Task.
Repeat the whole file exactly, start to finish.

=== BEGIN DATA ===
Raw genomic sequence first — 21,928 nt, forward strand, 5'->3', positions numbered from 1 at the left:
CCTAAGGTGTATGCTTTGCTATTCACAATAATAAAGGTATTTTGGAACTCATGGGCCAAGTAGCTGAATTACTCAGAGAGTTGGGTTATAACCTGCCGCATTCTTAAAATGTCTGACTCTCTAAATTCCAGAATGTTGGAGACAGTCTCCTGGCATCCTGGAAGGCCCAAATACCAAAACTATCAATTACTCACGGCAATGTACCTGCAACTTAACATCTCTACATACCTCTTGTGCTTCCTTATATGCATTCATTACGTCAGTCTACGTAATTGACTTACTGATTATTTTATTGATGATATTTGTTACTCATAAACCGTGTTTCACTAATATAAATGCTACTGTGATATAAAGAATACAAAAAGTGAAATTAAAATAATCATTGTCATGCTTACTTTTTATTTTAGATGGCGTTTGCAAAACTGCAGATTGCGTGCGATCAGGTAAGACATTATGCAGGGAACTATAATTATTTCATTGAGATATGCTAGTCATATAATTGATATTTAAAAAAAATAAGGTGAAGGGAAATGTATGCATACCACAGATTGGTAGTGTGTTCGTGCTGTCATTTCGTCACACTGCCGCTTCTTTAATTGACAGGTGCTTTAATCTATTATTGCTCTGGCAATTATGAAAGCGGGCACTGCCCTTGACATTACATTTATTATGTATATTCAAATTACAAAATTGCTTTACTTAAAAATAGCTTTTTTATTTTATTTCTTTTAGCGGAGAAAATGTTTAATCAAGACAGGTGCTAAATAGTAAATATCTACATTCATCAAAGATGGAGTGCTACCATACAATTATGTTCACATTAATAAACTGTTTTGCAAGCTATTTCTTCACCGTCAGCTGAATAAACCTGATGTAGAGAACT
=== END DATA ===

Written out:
Raw genomic sequence first — 21,928 nt, forward strand, 5'->3', positions numbered from 1 at the left:
CCTAAGGTGTATGCTTTGCTATTCACAATAATAAAGGTATTTTGGAACTCATGGGCCAAGTAGCTGAATTACTCAGAGAGTTGGGTTATAACCTGCCGCATTCTTAAAATGTCTGACTCTCTAAATTCCAGAATGTTGGAGACAGTCTCCTGGCATCCTGGAAGGCCCAAATACCAAAACTATCAATTACTCACGGCAATGTACCTGCAACTTAACATCTCTACATACCTCTTGTGCTTCCTTATATGCATTCATTACGTCAGTCTACGTAATTGACTTACTGATTATTTTATTGATGATATTTGTTACTCATAAACCGTGTTTCACTAATATAAATGCTACTGTGATATAAAGAATACAAAAAGTGAAATTAAAATAATCATTGTCATGCTTACTTTTTATTTTAGATGGCGTTTGCAAAACTGCAGATTGCGTGCGATCAGGTAAGACATTATGCAGGGAACTATAATTATTTCATTGAGATATGCTAGTCATATAATTGATATTTAAAAAAAATAAGGTGAAGGGAAATGTATGCATACCACAGATTGGTAGTGTGTTCGTGCTGTCATTTCGTCACACTGCCGCTTCTTTAATTGACAGGTGCTTTAATCTATTATTGCTCTGGCAATTATGAAAGCGGGCACTGCCCTTGACATTACATTTATTATGTATATTCAAATTACAAAATTGCTTTACTTAAAAATAGCTTTTTTATTTTATTTCTTTTAGCGGAGAAAATGTTTAATCAAGACAGGTGCTAAATAGTAAATATCTACATTCATCAAAGATGGAGTGCTACCATACAATTATGTTCACATTAATAAACTGTTTTGCAAGCTATTTCTTCACCGTCAGCTGAATAAACCTGATGTAGAGAACT